10th Class English Judging Logic of Story Judging Logic of Story

Judging Logic of Story

Category : 10th Class

*       Judging Logic of Story


Introduction: It needs proper concentration and attentiveness to find out any logic of a proposition. Logic is based on judgment and common sense. You need to be careful before you infer a conclusion.  



Arrange the four parts P, Q, R and S between A and B in order to make a sensible story or a sequence of a story.  


  Select the correct option from the given choices:


A:    Shri Krishna Paramaatma, who blessed Bhaarateeyas with Geeta- Amrutam, is just learning to utter small words. The One, who occupied Bhoomi-Aakaashams with two feet, as Vaamana-Murti, is just learning to walk. Day-by-day, to the aanandam of Nanda and Yashoda, Baala Krishna was growing-up.

P:     While Shri Krishna was playing, the dust on His body used to resemble Vibhuuti on Paramashiva's body. The mauktikamaala with which Yashoda tied His curly hair resembled half-moon on Chandrashekhara's head. Kasturatilakam of Baala Krishna looked like the third eye of Kaamaari.

Q:    Baala Krishna used to play many vichitra-kreedas with Gopabaalas. Gopikaas believed that the mischief of Krishna paramaatma was true! They did not realize that the mischievous deeds of Baala Krishna were nothing but great Mahopadeshams for them.

R:    Who can understand the actions of Yogeeshvareshvara, Shri Krishna, completely? One of the Gopikaas who lost her patience by the mischief of the Lord, approached Yashoda and complained like this 'O Yashoda What should I tell about this naughty child of yours? The women in our house have no milk to give to their babies. They wanted to at least feed the babies, who were crying with hunger, with Go- Ksheeram.

S:    From nowhere your child, Shri Krishna, came and released the calves near the cows. The calves drank-off milk from the cows, leaving nothing for the babies.

B:    The duhkham of mothers who were not able to feed their babies is indescribable. Is this Nyaayam? O Ambhojaakshi! Please tell us'.

(a) P Q R S                                                          

(b) Q P R S                          

(c) S R P Q                                                           

(d) P R Q S

(e) None of these


Answer: (a)  



    A:    A story tells that two friends were walking through the desert. During some point of the journey they had an argument, and one friend slapped the other one in the face.

P:    After the friend recovered from the near drowning, he wrote on a stone: "Today my best friend saved my life."

Q:    They kept on walking until they found an oasis, where they decided to take a bath. The one, who had been slapped, got stuck in the mire and started drowning, but the friend saved him.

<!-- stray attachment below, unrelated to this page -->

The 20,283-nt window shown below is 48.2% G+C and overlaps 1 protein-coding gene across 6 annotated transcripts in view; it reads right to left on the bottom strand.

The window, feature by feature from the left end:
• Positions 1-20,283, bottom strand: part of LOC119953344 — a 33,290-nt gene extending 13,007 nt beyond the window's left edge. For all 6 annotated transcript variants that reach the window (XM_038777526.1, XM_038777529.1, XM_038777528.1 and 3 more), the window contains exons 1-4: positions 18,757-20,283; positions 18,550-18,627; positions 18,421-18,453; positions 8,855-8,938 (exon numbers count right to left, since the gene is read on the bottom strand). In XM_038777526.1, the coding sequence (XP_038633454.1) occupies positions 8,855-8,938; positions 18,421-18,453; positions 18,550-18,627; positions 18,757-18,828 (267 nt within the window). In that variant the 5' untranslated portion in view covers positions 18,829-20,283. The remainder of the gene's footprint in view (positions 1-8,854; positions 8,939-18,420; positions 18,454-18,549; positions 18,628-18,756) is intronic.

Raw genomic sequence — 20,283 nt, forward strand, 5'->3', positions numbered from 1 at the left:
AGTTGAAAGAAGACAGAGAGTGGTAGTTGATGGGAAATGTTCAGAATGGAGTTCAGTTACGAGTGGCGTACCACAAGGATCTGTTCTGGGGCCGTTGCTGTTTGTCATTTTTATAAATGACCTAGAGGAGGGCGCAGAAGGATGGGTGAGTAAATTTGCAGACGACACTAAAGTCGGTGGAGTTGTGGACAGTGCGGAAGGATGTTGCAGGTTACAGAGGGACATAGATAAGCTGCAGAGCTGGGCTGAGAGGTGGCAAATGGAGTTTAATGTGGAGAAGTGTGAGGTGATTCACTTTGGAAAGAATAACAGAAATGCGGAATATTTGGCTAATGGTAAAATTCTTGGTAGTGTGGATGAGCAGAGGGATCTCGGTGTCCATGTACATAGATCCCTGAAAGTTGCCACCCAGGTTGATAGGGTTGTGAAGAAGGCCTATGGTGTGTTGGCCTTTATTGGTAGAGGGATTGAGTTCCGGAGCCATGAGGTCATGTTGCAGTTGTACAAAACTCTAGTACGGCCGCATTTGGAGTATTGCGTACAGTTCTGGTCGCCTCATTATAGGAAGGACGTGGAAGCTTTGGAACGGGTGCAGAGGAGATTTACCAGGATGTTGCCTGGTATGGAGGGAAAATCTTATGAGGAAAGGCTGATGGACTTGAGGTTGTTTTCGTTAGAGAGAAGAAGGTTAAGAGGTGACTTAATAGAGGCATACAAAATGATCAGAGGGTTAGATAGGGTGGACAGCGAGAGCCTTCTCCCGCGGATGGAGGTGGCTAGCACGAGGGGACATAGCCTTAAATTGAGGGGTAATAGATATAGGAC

R:    The one who got slapped was hurt, but without saying anything, wrote in the sand: "Today my best friend slapped me in the face."

S:    The friend who had slapped and saved his best friend asked him, "After I hurt you, you wrote in the sand and now, you write on a stone, why?"

B:    The other friend replied: "When someone hurts us, we should write it down in sand where winds of forgiveness can erase it away. But, when someone does something good for us, we must engrave it in stone where no wind can ever erase it."

(a) Q P S R                                                          

(b) S P Q R                          

(c) Q R P S                                                           

(d) R Q P S

(e) None of these


Answer: (d)  



    A:    Sam Walton, the founder of Wal-Mart, grew up poor in a farm community in rural Missouri during the Great Depression.

P:    In 1962, he had the idea of opening bigger stores, sticking to rural areas, keeping costs low and discounting heavily. The management disagreed with his vision.

Q:    After attending the University of Missouri, he immediately worked for J.C. Penny where he got his first taste of retailing. He served in World War II, after which he became a successful franchiser of Ben Franklin five-and-dime stores.

R:    Undaunted, Walton pursued his vision, founded Wal-Mart and started a retailing success story. When Walton died in 1992, the family's net worth approached $25 billion.

S:    The poverty he experienced while growing up taught him the value of money and to persevere.

B:    Today, Wal-Mart is the world's #1 retailer, with more than 4,150 stores, including discount stores, combination discount and grocery stores, and membership-only warehouse stores.

(a) Q R P S                                                          

(b) P S R Q                          

(c) S Q P R                                                           

(d) Q R S P

(e) None of these


Answer: (c)    

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